All of a sudden, travel has sprung back to life. You can once again hear the excited buzz of conversations in bars and cafes and at the water cooler at work. “I’m going to Bali for three weeks – I can barely believe it!” or “I’ve just come back from Egypt – it is so amazing to be able to travel again.”
And there’s no doubt that it is. For the past two years our world shrank down to the local, the domestic, the isolated COVID-induced reality of restricted and locked down lives. Those of us with the privilege of being able to travel for much of our adult lives were suddenly waylaid, immobilised, forced to stand still.
But now, almost unbelievably, the world has opened up again. Hallelujah – we can travel again. For some it’s the excitement of new destinations, new horizons, new cultures to explore.
For others it is something more – re-establishing long-missed old friendships or even reconnecting with beloved family. Travel has always been the elixir that opens new doorways, breaks old domestic routines, wakes our souls from static slumber.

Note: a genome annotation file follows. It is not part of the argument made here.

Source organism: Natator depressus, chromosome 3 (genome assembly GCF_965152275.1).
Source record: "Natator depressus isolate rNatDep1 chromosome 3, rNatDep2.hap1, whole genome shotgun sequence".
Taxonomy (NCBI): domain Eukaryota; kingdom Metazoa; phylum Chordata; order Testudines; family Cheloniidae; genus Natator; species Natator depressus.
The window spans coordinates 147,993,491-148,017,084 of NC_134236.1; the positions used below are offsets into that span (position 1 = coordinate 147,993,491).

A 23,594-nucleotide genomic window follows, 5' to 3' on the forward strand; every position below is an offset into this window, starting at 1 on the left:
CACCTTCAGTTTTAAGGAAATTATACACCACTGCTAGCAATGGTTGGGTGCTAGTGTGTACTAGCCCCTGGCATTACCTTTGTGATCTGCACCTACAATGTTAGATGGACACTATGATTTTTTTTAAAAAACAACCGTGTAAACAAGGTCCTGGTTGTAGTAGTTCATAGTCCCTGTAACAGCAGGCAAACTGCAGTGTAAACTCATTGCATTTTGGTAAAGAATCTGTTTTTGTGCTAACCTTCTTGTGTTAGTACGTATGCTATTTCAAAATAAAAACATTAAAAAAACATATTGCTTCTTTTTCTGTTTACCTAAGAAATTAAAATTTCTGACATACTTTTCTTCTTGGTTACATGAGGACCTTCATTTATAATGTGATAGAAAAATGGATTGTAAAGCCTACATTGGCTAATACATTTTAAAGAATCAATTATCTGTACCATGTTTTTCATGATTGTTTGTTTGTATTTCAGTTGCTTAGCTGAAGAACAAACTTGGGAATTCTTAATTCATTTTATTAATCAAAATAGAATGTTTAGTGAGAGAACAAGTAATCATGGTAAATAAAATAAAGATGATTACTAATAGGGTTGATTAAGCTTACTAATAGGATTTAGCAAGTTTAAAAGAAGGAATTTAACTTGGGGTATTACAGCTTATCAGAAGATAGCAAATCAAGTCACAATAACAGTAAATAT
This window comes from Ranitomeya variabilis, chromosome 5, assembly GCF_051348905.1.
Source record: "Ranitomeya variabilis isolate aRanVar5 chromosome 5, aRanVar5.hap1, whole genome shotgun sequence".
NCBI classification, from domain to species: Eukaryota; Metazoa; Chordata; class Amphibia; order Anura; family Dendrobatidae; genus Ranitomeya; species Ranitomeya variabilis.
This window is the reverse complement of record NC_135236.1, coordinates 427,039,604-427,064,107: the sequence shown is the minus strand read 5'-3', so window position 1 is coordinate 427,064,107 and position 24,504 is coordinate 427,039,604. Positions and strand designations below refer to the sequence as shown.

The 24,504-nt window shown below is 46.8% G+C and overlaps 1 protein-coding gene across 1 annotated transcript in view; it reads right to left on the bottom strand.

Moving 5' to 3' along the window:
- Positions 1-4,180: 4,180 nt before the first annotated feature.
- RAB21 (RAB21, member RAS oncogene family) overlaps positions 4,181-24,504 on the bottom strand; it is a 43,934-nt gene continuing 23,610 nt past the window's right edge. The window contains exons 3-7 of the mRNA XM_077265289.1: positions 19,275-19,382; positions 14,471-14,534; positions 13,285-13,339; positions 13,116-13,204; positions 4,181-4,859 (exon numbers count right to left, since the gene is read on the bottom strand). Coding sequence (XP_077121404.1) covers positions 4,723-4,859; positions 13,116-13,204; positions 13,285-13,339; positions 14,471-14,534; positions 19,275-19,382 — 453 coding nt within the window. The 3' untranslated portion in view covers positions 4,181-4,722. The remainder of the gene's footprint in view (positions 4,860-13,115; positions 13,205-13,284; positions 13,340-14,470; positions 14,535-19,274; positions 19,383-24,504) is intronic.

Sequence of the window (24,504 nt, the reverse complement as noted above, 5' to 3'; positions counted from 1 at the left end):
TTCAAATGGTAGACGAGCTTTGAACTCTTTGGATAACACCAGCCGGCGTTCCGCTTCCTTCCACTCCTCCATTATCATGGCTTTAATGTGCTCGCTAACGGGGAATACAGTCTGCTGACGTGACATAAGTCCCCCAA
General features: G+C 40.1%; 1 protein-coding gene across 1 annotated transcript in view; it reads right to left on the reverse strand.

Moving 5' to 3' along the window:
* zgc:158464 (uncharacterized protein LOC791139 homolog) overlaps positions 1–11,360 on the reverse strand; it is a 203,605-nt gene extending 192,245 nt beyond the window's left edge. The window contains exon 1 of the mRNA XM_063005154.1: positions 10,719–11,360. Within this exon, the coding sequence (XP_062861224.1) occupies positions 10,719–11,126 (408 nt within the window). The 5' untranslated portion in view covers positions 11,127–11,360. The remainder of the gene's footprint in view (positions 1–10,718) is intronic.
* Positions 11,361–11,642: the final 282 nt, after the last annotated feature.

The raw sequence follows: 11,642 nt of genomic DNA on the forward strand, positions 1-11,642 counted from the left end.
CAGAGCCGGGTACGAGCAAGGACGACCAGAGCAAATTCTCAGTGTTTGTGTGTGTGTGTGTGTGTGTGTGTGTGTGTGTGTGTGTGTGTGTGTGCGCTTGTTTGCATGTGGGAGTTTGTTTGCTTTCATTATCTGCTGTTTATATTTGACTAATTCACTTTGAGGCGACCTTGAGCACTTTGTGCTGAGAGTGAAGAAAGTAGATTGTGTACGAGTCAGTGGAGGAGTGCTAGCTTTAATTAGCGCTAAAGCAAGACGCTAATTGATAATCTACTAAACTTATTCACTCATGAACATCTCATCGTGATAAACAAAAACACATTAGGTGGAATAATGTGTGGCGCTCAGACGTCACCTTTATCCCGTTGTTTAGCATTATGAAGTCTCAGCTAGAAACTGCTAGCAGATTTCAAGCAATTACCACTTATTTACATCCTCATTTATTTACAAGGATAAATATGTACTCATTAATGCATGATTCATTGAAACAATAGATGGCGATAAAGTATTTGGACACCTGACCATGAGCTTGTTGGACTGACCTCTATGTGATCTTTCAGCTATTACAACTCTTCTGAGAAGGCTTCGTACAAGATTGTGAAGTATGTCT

But as the world lurches from extreme weather events and climate breakdown – the will to travel for me is now tinged with the question – can this travel actually be justified? In seeking to expand our own worlds are we inadvertently harming others in more climate vulnerable countries, or limiting the options of future generations?
As well as holidaying, I was also travelling as a reporter writing about the coral reefs in Timor Leste, which are some of the most biodiverse in the world and remarkably intact from coral bleaching. I also visited Balibo where five Australian journalists were killed by the occupying Indonesian military in 1975.
So while I am the first to admit I have done more than my fair share of travelling purely for fun and relaxation in the past, my new resolve is that I will only travel when I have a compelling reason to do so, and where possible I will keep my travel closer to home.
In these climate impacted times, I just don’t want to blithely join throngs of Australian tourists circumnavigating the globe pointlessly, getting drunk in generic bars or lounging on beaches all day while the planet burns.
It is my hope that now that we have finally returned to COVID-normal and the blessing of global travel is open to us again – let’s go back to the days when global travel was something we would do with real purpose – as mindful of our carbon footprint as we are of ticking new destinations off our personal bucket list.